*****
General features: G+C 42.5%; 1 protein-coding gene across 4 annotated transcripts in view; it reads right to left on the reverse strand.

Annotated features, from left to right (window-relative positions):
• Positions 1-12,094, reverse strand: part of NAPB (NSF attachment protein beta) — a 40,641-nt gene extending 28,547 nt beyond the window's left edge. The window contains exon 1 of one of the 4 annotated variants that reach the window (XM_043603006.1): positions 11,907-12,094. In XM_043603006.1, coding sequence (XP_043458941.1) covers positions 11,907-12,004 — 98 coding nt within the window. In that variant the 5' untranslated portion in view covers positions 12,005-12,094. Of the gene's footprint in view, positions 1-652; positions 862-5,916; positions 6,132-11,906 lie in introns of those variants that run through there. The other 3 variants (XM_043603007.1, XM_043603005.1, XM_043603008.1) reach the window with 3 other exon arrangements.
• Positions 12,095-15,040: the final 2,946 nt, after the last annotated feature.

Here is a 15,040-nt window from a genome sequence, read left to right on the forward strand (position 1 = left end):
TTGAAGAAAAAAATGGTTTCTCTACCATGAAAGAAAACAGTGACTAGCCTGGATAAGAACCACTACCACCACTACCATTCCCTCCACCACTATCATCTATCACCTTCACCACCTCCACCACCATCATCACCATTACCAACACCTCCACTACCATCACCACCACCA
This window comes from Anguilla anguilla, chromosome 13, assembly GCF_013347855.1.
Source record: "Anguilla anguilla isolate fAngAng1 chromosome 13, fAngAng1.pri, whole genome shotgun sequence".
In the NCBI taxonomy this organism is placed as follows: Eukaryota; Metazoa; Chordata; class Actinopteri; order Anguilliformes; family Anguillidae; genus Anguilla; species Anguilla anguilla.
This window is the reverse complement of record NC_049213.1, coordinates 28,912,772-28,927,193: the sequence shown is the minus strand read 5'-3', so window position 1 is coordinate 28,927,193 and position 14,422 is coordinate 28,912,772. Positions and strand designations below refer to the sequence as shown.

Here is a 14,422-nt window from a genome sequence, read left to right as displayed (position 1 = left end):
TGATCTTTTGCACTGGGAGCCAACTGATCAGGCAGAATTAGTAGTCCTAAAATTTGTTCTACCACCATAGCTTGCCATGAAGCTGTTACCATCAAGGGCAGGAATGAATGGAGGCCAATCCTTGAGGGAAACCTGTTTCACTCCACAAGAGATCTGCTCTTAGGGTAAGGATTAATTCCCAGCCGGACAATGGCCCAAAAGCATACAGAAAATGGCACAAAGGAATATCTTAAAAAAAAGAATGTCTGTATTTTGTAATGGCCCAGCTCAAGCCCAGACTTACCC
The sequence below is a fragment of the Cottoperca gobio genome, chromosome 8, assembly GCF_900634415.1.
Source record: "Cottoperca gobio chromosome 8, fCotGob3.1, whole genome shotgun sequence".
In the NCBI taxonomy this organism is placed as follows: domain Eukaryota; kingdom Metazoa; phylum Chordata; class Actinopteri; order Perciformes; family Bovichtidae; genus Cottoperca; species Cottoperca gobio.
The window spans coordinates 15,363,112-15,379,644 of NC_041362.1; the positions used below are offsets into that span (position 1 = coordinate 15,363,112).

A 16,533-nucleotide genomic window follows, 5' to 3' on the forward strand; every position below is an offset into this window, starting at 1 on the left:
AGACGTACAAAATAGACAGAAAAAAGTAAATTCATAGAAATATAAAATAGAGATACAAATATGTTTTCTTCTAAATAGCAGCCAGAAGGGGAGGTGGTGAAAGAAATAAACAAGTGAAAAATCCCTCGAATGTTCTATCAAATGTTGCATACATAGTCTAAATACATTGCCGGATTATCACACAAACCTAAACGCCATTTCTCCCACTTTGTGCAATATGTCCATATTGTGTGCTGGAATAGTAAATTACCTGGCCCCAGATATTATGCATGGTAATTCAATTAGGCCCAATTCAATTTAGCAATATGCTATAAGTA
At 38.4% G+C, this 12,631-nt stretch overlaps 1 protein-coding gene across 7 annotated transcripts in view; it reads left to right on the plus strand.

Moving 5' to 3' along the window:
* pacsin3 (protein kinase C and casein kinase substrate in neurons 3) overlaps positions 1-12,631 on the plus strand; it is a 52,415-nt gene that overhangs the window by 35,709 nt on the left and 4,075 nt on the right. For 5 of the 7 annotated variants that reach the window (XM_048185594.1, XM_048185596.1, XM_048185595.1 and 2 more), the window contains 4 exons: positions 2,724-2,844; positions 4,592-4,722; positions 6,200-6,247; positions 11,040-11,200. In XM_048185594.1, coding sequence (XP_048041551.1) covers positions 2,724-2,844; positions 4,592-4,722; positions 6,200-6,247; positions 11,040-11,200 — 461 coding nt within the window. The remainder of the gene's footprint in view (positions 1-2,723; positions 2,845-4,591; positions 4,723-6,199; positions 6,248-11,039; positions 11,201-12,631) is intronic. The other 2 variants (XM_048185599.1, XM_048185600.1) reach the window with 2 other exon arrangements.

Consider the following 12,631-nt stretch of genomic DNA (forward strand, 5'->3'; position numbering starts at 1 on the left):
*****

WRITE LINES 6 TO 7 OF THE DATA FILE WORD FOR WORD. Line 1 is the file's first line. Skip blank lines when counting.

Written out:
TTGAAGAAAAAAATGGTTTCTCTACCATGAAAGAAAACAGTGACTAGCCTGGATAAGAACCACTACCACCACTACCATTCCCTCCACCACTATCATCTATCACCTTCACCACCTCCACCACCATCATCACCATTACCAACACCTCCACTACCATCACCACCACCA
This window comes from Anguilla anguilla, chromosome 13, assembly GCF_013347855.1.